atrabilious

Definitions

  • WordNet 3.6
    • adj atrabilious irritable as if suffering from indigestion
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Webster's Revised Unabridged Dictionary
    • a Atrabilious Melancholic or hypochondriac; atrabiliary. "A hard-faced, atrabilious , earnest-eyed race.""He was constitutionally atrabilious and scornful."
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Century Dictionary and Cyclopedia
    • atrabilious Affected as if by black bile; melancholic or hypochondriacal; splenetic. See atrabile.
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Usage

In literature:

You are full of sourness, hypochondria, gall, bad humour, biliousness and atrabiliousness I am fearful of all this on our account.
"The Memoirs of Victor Hugo" by Victor Hugo
But despite the gloomy nonsense of certain atrabilious dreamers, the wonderful era of the Greeks was that of the reign of the courtesans.
"The Satyricon, Complete" by Petronius Arbiter
Regnard, the author of the last French comedy after Moliere, was atrabilious; and Moliere himself, saturnine.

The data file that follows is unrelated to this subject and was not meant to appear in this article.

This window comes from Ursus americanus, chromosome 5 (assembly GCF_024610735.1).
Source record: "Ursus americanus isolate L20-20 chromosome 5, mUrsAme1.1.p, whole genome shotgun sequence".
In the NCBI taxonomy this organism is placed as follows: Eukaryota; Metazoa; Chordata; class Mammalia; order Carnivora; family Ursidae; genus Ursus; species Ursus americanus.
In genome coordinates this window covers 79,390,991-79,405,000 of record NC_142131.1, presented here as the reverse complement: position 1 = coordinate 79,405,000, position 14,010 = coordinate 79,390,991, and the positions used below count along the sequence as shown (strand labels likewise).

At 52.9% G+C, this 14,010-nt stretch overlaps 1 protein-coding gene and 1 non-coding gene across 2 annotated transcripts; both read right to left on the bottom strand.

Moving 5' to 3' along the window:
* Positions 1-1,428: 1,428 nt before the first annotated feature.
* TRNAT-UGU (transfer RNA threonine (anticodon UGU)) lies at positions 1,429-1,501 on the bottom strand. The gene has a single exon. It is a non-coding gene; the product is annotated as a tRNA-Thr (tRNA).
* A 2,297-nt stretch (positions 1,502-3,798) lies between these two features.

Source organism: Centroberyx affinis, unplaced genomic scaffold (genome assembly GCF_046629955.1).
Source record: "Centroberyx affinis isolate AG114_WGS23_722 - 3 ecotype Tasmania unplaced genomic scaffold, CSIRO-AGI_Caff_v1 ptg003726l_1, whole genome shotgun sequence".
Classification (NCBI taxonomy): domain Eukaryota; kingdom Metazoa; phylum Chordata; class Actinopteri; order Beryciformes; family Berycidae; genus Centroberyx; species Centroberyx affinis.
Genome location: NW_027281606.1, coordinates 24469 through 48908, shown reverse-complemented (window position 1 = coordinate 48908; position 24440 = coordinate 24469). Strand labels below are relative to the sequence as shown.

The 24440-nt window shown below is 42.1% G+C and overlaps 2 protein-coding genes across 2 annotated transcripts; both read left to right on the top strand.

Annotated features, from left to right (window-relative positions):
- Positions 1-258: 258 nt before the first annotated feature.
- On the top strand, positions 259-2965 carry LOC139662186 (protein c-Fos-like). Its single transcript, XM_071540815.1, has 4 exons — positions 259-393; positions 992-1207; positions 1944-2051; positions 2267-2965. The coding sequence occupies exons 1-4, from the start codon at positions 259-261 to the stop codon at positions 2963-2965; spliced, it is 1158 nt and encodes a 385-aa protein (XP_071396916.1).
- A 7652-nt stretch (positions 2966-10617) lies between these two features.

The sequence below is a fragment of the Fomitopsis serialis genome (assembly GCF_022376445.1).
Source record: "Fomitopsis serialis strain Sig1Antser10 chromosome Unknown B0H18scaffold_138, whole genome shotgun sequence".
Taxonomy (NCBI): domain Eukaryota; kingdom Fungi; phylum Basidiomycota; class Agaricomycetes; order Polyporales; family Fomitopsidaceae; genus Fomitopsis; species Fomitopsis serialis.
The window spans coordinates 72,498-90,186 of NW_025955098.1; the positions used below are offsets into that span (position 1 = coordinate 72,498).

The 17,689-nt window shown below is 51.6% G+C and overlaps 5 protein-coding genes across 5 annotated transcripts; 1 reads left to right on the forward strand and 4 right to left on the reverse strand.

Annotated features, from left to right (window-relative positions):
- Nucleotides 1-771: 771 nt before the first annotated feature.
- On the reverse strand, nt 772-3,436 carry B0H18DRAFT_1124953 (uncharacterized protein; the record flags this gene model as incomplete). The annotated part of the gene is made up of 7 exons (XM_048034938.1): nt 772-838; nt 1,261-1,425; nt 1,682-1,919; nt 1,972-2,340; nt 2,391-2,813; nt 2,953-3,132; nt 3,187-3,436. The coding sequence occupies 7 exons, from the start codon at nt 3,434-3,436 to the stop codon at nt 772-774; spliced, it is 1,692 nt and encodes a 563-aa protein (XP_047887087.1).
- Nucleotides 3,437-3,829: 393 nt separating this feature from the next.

"Life of Lord Byron, Vol. 6 (of 6)" by Thomas Moore
How balefully those atrabilious eyes glistened!
"The Atlantic Monthly, Volume 13, No. 80, June, 1864" by Various
I only know in general that the people we are going to see are very atrabilious.
"Candide" by Voltaire
I understand his temperament quite as well as I do yours, sir, which is atrabilious.
"Hunting the Skipper" by George Manville Fenn
All this political atrabiliousness did not improve Alfieri's temper; and could not have made it easier or more agreeable to live with him.
"The Countess of Albany" by Violet Paget (AKA Vernon Lee)
You will find them atrabilious, disobliging, and fierce.
"Letters to Eugenia" by Baron d'Holbach
His sallow, atrabilious features disclosed the tortures of his soul.
"The Sword of Honor, volumes 1 & 2" by Eugène Sue
Ariosto is playful, Aretino scurrilous, Alamanni peevish, Folengo atrabilious.
"Renaissance in Italy: Italian Literature" by John Addington Symonds
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